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WESTERN TRAVEL | WEEKEND ESCAPE

Hippies, hogs and ol' haunts

Perched on an Arizona hillside, Jerome was once called `the wickedest town in the West.' Now it's an artists' colony with a colorful past, and more than a few ghosts.

January 14, 2007|Dennis Sigman and Eve Conant | Special to The Times

Jerome, Ariz. — IT isn't often that a weekend getaway with a toddler revolves around a fire station and a high-altitude saloon whose patrons roar up on Harleys. But a visit to this tiny, cliff-hugging town is bound to be full of some pretty weird moments.

Jerome -- 90 miles north of Phoenix and snagged in a web of steep, narrow streets off scenic Arizona 89A -- at first glance is deceiving. It appears to be little more than a few hundred homes in various stages of gentrification or condemnation, a hippie hamlet where crumbling old houses with warped decks are perched next to recently restored Victorians.

Some visitors are curious about Jerome's reputation as a haunting ground for mining-era ghosts; others are lured by the dark humor and gourmet fare at restaurants with names like the Asylum. There's a reason for Jerome's love of the dark side: The town, between Sedona and Prescott, may look like another chic up-and-coming artist's colony, but it has a lot of historical skeletons in its closet.

At the turn of the last century, Jerome was a boomtown and home to 15,000 copper miners and assorted others, plus dozens of brothels, saloons and opium dens. In 1903, the New York Sun called it "the wickedest town in the West."

It was resurrected time and again after devastating fires and landslides (often caused by dynamite blasting in the mining tunnels below ground), and then thought to be lost for good when the Phelps Dodge mine closed in 1953.

Once the state's fourth-largest city, Jerome saw its population plummet below 100, becoming a ghost town almost overnight. Its saviors came in the form of squatter hippies and artists who took over the abandoned town in the '60s, in some cases buying up its rotting homes for a few dollars each. By the 1970s, Jerome had also become a mecca for rowdy motorcycle gangs, lured by the winding roads and clear vistas.

These days, most of Jerome's ramshackle hotels and brothels have been converted into upscale art galleries. Californians have been snapping up homes, but the longtime "Jeromies"-- about 450 in all -- still reign supreme.

The motorcyclists are now older and tamer, but they still prompt locals to wonder out loud whether Jerome is a biker town with an artist problem, or an artist town with a biker problem. Either way, Jerome finally seems to be coming into its own.

At first, we were convinced that our family foray -- two grandparents, two stepsisters, a toddler and some looming clouds overhead -- was doomed. Art galleries filled with fragile, expensive ceramics; loud saloons -- they don't usually mix with a 2-year-old. But dozens of families were milling about. "Just don't forget your stroller, like we did," tourist Mekell Burch said as she trudged up and down Jerome's outrageously steep stairways.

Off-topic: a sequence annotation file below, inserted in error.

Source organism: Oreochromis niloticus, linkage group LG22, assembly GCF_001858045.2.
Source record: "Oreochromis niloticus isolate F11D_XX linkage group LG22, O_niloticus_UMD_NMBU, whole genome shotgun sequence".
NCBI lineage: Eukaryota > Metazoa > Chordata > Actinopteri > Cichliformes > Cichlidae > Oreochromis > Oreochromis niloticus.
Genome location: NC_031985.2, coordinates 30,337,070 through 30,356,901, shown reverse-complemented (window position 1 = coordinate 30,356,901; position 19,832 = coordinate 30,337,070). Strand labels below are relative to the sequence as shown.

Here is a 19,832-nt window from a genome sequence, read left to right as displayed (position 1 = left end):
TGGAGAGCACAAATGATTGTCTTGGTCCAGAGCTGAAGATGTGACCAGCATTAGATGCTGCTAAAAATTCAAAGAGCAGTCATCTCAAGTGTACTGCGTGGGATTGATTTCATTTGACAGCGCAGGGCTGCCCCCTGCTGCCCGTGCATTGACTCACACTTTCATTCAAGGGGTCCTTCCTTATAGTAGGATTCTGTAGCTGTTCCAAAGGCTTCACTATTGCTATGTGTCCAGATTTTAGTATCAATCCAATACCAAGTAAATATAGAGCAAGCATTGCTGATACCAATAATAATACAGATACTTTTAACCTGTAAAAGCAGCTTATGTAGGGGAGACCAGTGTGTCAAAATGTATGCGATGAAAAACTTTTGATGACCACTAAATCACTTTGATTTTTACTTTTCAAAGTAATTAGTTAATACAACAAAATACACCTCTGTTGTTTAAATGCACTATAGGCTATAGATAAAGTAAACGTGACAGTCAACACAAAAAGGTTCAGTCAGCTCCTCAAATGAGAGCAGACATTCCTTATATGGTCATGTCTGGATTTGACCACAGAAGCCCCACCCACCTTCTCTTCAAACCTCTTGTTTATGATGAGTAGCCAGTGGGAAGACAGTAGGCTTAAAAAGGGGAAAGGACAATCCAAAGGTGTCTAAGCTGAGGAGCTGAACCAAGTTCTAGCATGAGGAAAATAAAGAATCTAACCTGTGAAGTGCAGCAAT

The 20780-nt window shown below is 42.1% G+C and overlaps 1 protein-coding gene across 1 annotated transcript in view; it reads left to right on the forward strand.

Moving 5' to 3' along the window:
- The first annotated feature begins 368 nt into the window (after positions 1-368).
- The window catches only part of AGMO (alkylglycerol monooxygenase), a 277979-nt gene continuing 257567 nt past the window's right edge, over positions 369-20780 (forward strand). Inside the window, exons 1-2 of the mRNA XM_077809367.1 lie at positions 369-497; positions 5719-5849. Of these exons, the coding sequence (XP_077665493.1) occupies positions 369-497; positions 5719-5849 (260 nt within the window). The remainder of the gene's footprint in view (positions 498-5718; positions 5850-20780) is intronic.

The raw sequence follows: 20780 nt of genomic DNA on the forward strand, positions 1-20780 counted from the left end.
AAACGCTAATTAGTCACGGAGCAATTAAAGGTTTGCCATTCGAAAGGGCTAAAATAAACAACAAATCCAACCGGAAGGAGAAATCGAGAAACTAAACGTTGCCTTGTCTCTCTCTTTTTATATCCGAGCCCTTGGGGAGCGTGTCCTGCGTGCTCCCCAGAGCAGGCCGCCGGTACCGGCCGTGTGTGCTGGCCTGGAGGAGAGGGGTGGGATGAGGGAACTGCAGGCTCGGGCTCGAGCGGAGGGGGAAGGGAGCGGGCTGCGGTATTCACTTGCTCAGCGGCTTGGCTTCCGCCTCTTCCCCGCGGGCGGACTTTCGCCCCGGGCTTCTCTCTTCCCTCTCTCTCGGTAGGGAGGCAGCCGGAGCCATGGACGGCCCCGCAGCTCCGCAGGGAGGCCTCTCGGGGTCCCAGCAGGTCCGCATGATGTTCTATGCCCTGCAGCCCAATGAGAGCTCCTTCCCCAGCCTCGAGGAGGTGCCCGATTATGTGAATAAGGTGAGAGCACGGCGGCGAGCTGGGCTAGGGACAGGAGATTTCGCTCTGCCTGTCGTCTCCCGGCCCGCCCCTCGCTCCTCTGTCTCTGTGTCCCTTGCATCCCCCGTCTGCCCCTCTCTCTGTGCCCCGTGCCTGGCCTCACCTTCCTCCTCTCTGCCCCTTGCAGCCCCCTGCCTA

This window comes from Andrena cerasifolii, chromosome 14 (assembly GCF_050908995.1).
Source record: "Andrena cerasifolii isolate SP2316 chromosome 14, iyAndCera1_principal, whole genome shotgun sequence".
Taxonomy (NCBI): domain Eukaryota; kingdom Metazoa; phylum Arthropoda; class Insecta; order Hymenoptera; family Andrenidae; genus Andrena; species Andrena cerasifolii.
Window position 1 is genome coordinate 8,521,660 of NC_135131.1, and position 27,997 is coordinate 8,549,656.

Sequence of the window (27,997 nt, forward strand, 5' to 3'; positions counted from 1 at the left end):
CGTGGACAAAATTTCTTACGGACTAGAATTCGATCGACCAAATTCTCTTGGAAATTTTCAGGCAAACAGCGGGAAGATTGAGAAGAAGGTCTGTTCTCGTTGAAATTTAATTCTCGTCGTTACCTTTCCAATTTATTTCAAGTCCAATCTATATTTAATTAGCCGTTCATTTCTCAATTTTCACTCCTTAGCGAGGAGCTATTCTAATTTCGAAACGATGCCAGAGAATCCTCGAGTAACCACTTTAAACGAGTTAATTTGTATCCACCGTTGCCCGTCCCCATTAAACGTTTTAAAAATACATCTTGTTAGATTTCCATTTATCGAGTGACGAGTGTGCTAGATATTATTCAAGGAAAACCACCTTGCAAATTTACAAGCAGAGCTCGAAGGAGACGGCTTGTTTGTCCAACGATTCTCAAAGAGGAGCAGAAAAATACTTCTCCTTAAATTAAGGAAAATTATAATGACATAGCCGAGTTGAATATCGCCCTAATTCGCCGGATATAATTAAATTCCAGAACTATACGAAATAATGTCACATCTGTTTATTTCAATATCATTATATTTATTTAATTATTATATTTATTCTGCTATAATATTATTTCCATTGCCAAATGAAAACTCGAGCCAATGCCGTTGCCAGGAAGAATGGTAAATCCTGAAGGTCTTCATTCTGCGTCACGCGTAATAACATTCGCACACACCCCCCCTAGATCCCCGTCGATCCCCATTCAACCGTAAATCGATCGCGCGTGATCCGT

We started with a walking tour (1 1/2 hours at $10 per person) given by local historian Nancy Smith. She came here 34 years ago, "when Jerome was practically deserted; you'd see more dogs on the streets than people."

Within minutes, it started to rain, so we ducked into Jerome's fire station. We met Rusty Blair, the assistant fire chief, who was on what locals call "mountain stranded time" and had a free moment to let our toddler climb into the firetruck. Meanwhile, Smith filled us in on Jerome's claim to fame (aside from the views and its mining history): its ghosts.

Belgian Jenny is just one of Jerome's mining-era madams whose spirit is said to be lurking about. Another ghost making frequent cameos, Smith said, is Sammie, a prostitute who was murdered in the early 1930s.

When the rain stopped, we resumed our tour, then lunched at the English Kitchen, Arizona's oldest continually operating restaurant, first opened in 1899 by one of the town's many Chinese immigrants and now the place to go for good pies.

But if you want a view while you dine, try the patio of the Haunted Hamburger -- you'll work off the calories just climbing the stairs to reach it. After lunch, we sat on bleachers across from the Spirit Room saloon, where rowdy blues and rock spill from a dark doorway into the midday sun and where bouncer Griz, with his gray beard and ripped shirts, keeps tabs on just about everyone. The bleachers, built into the hillside just below a children's park, are a good spot for motorcycle and people watching. The bikers look tough but are nice, allowing us to take snaps of them.

"The OMG [outlaw motorcycle gang] is a thing of the past," said Jerome Police Chief Allen Muma, who along with his wife, Jackie, owns the Ghost City Inn. "These days, you're more likely to see RUBs -- rich urban bikers," said the chief, who has two Harleys.

If a walking tour isn't up your alley, then catch a carriage ride with Bob Peterson -- who goes by Wyoming Pete when writing poetry -- and his horses Babe and Barney. Peterson is a weathered cowboy and artist who "parallel parks" his horses (a good skill in a town with limited parking) with a synchronized crossover four-step.

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